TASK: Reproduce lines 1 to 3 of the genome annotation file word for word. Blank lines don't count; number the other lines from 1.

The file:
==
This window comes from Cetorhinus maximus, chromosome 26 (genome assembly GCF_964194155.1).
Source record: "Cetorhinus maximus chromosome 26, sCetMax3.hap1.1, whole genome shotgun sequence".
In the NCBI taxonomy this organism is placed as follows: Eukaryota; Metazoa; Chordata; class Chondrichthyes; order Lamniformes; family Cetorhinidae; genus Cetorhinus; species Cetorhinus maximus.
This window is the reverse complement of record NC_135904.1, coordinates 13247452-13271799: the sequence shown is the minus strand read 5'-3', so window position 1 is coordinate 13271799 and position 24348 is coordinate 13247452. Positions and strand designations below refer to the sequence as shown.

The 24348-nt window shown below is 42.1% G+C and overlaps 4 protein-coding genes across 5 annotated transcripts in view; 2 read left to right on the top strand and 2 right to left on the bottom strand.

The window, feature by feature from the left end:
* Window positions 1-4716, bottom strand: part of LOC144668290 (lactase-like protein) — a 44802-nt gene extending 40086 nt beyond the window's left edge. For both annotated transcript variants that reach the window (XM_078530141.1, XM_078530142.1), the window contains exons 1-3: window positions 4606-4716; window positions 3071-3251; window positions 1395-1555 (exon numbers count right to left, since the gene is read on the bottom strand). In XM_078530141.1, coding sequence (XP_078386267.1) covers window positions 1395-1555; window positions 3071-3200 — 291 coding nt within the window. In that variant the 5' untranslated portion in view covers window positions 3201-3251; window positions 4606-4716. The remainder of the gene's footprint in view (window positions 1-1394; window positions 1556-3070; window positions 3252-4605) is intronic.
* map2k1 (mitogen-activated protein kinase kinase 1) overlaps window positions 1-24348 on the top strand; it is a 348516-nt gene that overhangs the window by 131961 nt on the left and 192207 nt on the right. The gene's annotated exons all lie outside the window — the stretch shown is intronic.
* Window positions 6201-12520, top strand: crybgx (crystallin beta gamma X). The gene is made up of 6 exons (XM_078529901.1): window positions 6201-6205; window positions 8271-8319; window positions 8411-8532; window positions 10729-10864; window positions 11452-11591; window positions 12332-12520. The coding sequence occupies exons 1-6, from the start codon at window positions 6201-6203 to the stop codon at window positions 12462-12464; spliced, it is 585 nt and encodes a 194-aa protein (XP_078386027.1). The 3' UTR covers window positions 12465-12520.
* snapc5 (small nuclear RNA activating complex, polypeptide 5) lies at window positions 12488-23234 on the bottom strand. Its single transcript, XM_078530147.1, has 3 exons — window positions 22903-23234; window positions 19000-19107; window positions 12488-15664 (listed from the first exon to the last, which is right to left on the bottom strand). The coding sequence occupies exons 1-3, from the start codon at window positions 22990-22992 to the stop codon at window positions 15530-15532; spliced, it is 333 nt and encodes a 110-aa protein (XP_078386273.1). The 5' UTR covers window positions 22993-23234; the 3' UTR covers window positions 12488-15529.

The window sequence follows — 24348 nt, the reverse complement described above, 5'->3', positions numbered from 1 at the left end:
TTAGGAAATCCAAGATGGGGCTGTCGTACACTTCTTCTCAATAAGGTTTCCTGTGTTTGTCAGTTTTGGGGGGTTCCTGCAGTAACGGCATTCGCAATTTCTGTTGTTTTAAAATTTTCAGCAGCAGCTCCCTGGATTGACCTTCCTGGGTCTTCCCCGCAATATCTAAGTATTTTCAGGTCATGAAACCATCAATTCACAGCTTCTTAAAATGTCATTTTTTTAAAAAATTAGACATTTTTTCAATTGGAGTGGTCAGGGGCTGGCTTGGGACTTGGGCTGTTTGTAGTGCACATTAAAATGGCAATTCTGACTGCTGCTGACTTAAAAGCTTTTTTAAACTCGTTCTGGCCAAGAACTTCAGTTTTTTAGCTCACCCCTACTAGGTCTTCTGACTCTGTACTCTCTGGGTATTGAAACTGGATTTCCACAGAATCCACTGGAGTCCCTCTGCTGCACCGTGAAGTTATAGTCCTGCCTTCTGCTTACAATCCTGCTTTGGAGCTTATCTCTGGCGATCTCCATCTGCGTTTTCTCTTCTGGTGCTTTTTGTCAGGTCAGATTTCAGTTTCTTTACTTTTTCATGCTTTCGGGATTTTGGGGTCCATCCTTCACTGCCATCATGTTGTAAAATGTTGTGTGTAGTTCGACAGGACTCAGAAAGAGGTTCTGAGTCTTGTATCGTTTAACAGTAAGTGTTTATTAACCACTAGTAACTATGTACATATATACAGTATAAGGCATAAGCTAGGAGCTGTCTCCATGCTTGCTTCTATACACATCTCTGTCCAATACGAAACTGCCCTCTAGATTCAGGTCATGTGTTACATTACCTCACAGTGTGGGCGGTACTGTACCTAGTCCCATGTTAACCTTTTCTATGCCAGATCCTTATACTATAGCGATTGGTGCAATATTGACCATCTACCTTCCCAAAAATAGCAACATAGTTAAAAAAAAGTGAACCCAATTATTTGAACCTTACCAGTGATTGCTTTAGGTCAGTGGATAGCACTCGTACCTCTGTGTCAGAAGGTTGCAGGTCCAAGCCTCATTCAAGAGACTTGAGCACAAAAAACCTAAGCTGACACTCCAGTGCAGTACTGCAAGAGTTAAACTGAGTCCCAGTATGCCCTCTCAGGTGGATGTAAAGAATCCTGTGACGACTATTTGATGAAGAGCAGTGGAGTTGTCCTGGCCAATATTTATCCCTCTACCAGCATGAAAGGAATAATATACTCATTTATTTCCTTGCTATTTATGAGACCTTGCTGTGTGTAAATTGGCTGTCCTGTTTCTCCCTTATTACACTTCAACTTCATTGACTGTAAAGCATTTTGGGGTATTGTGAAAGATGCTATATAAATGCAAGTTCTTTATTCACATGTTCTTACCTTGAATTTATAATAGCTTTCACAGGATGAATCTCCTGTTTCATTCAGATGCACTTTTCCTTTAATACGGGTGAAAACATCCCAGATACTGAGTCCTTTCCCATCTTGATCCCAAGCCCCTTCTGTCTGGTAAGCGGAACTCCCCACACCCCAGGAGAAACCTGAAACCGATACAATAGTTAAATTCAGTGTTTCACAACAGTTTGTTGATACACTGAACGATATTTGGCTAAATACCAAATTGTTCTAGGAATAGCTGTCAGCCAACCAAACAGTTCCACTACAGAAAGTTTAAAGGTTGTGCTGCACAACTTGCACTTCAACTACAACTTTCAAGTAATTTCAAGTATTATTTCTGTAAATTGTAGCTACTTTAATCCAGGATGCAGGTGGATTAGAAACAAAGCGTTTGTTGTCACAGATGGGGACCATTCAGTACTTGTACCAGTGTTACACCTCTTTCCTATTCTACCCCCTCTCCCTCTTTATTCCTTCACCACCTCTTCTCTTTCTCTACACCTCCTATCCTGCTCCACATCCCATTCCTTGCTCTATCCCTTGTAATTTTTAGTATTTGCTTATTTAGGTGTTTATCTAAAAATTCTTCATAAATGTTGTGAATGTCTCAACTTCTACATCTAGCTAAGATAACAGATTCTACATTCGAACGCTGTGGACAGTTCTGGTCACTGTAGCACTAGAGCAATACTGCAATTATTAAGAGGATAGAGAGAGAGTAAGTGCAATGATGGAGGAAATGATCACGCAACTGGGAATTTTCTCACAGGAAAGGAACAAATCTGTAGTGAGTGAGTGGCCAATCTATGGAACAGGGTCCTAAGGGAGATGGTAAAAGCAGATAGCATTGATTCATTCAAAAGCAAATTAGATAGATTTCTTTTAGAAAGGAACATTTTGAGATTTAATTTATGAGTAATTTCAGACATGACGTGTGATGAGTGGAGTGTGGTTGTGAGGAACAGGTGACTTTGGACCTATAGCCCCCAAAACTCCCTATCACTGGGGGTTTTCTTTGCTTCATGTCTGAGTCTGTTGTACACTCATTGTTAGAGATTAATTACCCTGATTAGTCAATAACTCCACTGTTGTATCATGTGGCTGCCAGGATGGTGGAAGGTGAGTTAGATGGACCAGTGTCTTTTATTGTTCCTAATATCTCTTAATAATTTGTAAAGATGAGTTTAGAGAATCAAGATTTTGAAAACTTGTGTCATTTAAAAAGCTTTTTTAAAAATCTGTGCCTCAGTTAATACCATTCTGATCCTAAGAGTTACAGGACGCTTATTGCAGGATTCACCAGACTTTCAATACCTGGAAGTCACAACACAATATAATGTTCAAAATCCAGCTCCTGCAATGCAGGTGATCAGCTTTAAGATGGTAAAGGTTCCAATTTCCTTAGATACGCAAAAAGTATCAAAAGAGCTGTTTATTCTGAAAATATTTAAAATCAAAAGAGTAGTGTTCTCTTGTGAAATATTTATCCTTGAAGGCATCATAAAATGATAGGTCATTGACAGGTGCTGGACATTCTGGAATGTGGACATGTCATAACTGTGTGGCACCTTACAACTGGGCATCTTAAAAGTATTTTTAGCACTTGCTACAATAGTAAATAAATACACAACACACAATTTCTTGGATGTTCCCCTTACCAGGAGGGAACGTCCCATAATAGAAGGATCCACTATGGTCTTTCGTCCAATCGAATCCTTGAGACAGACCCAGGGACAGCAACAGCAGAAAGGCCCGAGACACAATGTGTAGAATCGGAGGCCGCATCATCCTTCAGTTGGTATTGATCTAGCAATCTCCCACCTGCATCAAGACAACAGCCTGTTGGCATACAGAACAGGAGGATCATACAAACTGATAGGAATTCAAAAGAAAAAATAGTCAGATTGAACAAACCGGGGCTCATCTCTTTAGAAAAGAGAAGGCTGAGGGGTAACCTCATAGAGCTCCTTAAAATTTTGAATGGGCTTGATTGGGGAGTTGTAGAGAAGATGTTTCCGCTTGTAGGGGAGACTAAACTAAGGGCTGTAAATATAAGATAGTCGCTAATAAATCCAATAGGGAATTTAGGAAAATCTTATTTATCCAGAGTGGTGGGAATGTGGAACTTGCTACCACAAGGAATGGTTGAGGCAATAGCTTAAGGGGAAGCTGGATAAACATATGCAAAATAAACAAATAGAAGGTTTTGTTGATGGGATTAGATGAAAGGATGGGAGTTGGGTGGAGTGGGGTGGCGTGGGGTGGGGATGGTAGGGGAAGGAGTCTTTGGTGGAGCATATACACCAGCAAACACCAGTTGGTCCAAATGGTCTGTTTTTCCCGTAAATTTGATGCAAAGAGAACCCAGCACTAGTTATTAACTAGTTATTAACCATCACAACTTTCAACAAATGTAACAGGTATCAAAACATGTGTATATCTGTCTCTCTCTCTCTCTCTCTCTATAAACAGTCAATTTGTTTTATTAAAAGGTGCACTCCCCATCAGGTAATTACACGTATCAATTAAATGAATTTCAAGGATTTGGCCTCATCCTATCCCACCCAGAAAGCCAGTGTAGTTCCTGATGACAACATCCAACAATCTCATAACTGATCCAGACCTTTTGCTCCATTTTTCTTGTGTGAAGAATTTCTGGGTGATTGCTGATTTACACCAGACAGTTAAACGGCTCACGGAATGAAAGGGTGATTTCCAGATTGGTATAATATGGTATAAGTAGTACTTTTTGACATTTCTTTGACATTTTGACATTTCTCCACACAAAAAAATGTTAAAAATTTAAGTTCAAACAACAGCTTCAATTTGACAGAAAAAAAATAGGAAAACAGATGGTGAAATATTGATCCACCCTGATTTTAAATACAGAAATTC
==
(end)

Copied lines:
This window comes from Cetorhinus maximus, chromosome 26 (genome assembly GCF_964194155.1).
Source record: "Cetorhinus maximus chromosome 26, sCetMax3.hap1.1, whole genome shotgun sequence".
In the NCBI taxonomy this organism is placed as follows: Eukaryota; Metazoa; Chordata; class Chondrichthyes; order Lamniformes; family Cetorhinidae; genus Cetorhinus; species Cetorhinus maximus.